The development of in vitro rooting systems for cold-tolerant Eucalyptus grandis x nitens clones and the assessment of the hydraulic efficiency of roots produced by in vitro vs. cutting propagation.
Mokotedi, Mompe Edward Oscar.
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Hybrid clones of the fast-growing Eucalyptus grandis and cold-tolerant E. nitens (GN clones) have been identified by the South African Forestry Industry as being highly suitable for plantations in cold-dry marginal areas. However, one of the main problems regarding their propagation is the difficulty in rooting of cuttings, both in vitro and ex vitro. The aims of this investigation, therefore, were (1) to develop widely applicable and efficient in vitro rooting system(s) for these commercially important clones, and (2) to assess some physiological characteristics of the roots produced. Adventitious shoots (15-20 mm in length) were obtained (l0 shoots/explant) from axillary buds on Murashige and Skoog's (MS) medium containing 0.01 mg.l-1 NAA, 0.01 mg.l-1 IBA and 0.2 g.l-1 FAP. The effect of various medium components, as well as modification of culture environment on in vitro rooting, were investigated. The highest rooting frequencies in clones GN121 (75%) and GN107 (65%) were achieved on l/4 MS with additional 0.22 g.l-1 CaCl2..2H2O and 0.18 g.1-1 MgS04.7H2O, 0.1 mg.l-1 IBA, 0.1 mg.l-1 biotin, 0.1 mg.l-1 calcium pantothenate, 15 g.1-1 sucrose and 4 g.l-1 Gelrite. Best culture conditions were an initial 72-hours dark incubation followed by a 16-hours day/8-hours night photoperiod at a PPFD of 37 µmol.m-2.s-1 and 23°C day/21°C night for seven days, after which the PPFD was increased to 66 µmol.m-2.s-1 at 27°C day/21°C night for 18 days. Towards the development of a more widely applicable in vitro rooting protocol for GN clones, the use of Agrobacterium rhizogenes strains was investigated. Production of transgenic roots was observed on carrot discs and shoots from seedlings of Eucalyptus grandis and E. nitens, but not on shoots of GN clones. Therefore, a method needs to be established for the successful transfer and integration of the Ri plasmid of Agrobacterium into the hybrid plant genome for induction of transgenic roots. The quality of roots produced in vitro and from cuttings was assessed by examination of root anatomy and hydraulic characteristics. Adventitious roots were prepared for measurement of hydraulic conductivity by detopping explants, then filtered, acidified distilled water was drawn through undisturbed potted root systems under partial vacuum, causing no damage to the roots. Initial studies showed that tissue culture-derived roots exhibited a higher specific root mass hydraulic conductivity than those derived from cuttings (6.46 x 10-6 vs. 3.06 X 10-6 g.kPa-1.s-1.g-1 dry root), probably due to root architecture. Curves relating vulnerability to water potential were constructed and both types of roots showed vulnerability to cavitation at high water potentials. Differences were also observed in staining reactions (safranin and fastgreen) which might suggest differences in presence and level of secondary metabolites in these roots at the juvenile stage. Applications of the developed protocols and future research strategies are discussed.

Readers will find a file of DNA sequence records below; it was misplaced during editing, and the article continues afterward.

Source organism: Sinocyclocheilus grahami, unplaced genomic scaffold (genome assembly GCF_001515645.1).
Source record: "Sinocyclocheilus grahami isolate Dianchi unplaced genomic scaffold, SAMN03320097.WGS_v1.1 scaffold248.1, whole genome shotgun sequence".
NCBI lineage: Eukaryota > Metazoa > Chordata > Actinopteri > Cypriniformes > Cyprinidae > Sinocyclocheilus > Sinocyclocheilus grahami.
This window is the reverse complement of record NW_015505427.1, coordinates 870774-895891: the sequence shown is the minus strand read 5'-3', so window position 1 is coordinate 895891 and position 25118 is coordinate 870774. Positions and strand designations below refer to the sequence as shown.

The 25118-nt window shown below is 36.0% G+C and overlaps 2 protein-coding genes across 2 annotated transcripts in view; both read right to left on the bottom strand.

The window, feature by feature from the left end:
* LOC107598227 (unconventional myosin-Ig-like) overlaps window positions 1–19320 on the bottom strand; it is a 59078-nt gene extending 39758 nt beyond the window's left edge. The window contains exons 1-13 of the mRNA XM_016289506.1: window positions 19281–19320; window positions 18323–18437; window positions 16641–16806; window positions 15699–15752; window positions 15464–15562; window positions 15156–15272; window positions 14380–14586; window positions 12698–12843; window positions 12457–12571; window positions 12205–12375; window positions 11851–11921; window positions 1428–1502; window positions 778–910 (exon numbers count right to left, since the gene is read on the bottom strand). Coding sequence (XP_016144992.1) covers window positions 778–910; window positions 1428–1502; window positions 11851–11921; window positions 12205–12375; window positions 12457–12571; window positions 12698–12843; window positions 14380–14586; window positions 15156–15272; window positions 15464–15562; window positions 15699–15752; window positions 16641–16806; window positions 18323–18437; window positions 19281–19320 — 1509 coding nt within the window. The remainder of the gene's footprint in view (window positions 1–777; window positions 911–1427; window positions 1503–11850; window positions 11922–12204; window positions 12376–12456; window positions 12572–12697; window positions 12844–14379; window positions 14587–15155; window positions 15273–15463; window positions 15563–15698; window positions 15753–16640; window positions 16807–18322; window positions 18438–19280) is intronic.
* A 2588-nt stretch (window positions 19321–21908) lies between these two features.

- Masters Degrees (Botany)